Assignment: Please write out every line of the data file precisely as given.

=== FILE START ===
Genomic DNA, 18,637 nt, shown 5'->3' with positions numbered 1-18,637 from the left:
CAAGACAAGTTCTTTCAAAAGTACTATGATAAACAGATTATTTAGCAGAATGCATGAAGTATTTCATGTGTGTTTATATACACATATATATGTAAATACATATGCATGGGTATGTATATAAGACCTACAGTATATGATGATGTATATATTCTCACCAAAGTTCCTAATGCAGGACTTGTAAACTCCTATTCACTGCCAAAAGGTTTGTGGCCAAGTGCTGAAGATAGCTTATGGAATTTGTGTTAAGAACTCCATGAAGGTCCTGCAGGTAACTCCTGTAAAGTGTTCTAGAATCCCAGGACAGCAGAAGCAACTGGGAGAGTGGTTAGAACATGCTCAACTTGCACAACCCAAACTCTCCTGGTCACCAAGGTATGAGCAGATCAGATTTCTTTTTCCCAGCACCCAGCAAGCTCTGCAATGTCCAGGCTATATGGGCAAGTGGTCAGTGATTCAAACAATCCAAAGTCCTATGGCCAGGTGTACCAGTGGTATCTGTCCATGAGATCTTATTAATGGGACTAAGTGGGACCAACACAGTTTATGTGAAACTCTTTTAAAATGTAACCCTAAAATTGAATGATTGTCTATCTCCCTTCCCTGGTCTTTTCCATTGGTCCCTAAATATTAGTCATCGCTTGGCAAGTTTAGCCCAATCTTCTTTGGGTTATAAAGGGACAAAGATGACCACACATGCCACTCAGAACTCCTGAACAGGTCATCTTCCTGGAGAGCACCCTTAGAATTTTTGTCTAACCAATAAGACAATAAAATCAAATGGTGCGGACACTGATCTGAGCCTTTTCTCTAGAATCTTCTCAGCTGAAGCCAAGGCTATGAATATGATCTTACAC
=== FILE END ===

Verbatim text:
Genomic DNA, 18,637 nt, shown 5'->3' with positions numbered 1-18,637 from the left:
CAAGACAAGTTCTTTCAAAAGTACTATGATAAACAGATTATTTAGCAGAATGCATGAAGTATTTCATGTGTGTTTATATACACATATATATGTAAATACATATGCATGGGTATGTATATAAGACCTACAGTATATGATGATGTATATATTCTCACCAAAGTTCCTAATGCAGGACTTGTAAACTCCTATTCACTGCCAAAAGGTTTGTGGCCAAGTGCTGAAGATAGCTTATGGAATTTGTGTTAAGAACTCCATGAAGGTCCTGCAGGTAACTCCTGTAAAGTGTTCTAGAATCCCAGGACAGCAGAAGCAACTGGGAGAGTGGTTAGAACATGCTCAACTTGCACAACCCAAACTCTCCTGGTCACCAAGGTATGAGCAGATCAGATTTCTTTTTCCCAGCACCCAGCAAGCTCTGCAATGTCCAGGCTATATGGGCAAGTGGTCAGTGATTCAAACAATCCAAAGTCCTATGGCCAGGTGTACCAGTGGTATCTGTCCATGAGATCTTATTAATGGGACTAAGTGGGACCAACACAGTTTATGTGAAACTCTTTTAAAATGTAACCCTAAAATTGAATGATTGTCTATCTCCCTTCCCTGGTCTTTTCCATTGGTCCCTAAATATTAGTCATCGCTTGGCAAGTTTAGCCCAATCTTCTTTGGGTTATAAAGGGACAAAGATGACCACACATGCCACTCAGAACTCCTGAACAGGTCATCTTCCTGGAGAGCACCCTTAGAATTTTTGTCTAACCAATAAGACAATAAAATCAAATGGTGCGGACACTGATCTGAGCCTTTTCTCTAGAATCTTCTCAGCTGAAGCCAAGGCTATGAATATGATCTTACAC